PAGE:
2019 Alum Application Completed! (8/9/19)

cattailsLast night HAB completed the second dose of the Fish Lake alum project and we demobilized our equipment from the work site at the boat launch this morning.  As planned and ahead of schedule, an exact dose of  95,000 gallons of alum was applied to the lake.  Between our 2017 & 2019 projects, all of the total prescribed alum dose for Fish has now been applied and the improved water quality is expected continue!

This is the last of our postings for the 2019 application, but check back periodically (or receive automatic notifications by entering your email address below) for more project updates in the future.  Thanks for your interest and following our progress.  Don’t forget to follow HAB on Facebook, Twitter and Instagram too.  Finally, a big thanks to the Fish Lake community and the Three Rivers Park District for all of their support and kind words about HAB’s performance.  Much appreciated!

We previously discussed the importance phosphorus in determining lake water quality.  Today’s article (see below) address the question “Where Does This Phosphorus Come From?” 

At Fish Lake, phosphorus in the lakebed sediments has increased over the years and is released when oxygen levels decrease at the lake bottom. The water column periodically mixes during high summer winds and cool conditions, bringing phosphorus-rich water to the surface for algal uptake and growth.  Samples from the bottom of the lake confirmed that phosphorus is very high in the sediments and available to be released into the overlying water column.  The alum application produces a “floc” that settles to the bottom of the lake.  The floc has sites where phosphorus in the sediments become chemically bound as it leaches from the bottom.  The floc effectively intercepts and binds the phosphorus, which makes it unavailable for the algae to use for growth.  The goals of the project are to reduce the internal loading of phosphorus from the sediments, lower the amount of phosphorus available to algae in the water, reduce the amount of algae and potential toxins and improve the recreational opportunities for lake users.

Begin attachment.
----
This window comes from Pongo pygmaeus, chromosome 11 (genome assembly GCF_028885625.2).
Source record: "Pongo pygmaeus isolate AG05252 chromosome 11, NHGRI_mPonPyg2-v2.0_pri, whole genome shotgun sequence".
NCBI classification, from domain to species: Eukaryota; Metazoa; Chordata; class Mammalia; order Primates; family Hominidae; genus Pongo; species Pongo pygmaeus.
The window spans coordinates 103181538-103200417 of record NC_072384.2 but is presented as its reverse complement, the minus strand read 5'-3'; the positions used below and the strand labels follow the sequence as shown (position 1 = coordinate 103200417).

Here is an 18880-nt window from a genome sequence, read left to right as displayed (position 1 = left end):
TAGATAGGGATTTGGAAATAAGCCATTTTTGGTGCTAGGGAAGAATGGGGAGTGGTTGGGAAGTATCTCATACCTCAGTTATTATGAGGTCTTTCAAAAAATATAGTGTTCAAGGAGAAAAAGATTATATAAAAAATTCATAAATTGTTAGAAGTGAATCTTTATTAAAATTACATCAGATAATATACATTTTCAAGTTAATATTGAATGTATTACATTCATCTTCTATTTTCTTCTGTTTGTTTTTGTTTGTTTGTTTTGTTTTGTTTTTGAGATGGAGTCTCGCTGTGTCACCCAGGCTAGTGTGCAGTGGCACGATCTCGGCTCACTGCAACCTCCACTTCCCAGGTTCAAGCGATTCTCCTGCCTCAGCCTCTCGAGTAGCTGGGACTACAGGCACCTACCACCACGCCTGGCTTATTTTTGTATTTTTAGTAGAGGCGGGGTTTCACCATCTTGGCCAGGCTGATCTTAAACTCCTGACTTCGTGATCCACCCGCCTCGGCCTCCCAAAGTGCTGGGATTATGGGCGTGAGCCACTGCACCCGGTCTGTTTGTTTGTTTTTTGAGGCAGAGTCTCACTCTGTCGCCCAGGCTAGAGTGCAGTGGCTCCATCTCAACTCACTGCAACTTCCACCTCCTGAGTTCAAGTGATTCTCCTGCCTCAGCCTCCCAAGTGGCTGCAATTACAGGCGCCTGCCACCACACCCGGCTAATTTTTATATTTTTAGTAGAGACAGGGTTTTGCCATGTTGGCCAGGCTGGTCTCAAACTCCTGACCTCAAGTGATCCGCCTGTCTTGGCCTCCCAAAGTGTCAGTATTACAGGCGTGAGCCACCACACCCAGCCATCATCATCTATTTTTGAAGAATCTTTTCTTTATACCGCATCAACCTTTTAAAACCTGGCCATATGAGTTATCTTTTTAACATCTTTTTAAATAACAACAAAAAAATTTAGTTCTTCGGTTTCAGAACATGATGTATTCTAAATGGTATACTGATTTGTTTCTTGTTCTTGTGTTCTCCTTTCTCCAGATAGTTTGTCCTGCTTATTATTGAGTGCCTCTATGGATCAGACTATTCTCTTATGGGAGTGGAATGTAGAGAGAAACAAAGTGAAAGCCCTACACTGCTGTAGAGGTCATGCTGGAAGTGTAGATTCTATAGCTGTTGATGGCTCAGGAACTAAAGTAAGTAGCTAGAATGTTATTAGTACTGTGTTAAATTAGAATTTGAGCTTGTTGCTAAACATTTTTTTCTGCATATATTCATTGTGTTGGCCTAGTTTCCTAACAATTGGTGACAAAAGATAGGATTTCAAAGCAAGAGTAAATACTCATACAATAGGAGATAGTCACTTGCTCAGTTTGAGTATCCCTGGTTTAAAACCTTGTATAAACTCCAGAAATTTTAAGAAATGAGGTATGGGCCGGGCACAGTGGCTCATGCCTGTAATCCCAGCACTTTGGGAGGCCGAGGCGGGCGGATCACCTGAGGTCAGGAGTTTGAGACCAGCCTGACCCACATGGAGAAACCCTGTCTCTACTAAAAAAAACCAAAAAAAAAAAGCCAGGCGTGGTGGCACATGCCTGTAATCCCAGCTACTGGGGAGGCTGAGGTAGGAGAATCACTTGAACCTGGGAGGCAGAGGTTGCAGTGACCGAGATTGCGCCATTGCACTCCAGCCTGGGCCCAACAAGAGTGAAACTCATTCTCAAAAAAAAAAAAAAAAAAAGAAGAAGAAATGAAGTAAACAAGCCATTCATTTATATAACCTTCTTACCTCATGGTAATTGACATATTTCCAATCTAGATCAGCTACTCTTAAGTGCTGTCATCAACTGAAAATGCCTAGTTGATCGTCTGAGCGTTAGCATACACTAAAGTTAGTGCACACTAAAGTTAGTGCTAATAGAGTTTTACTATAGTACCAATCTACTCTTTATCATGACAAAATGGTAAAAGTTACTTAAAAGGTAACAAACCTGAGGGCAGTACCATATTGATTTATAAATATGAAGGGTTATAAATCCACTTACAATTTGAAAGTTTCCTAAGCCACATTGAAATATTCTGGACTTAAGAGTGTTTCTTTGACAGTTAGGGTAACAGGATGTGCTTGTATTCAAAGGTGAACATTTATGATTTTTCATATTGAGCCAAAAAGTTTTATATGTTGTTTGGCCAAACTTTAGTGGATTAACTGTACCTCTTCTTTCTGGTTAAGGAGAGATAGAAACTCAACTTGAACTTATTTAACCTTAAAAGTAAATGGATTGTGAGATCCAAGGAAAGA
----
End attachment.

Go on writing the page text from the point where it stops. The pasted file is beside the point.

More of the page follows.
Where does P come from

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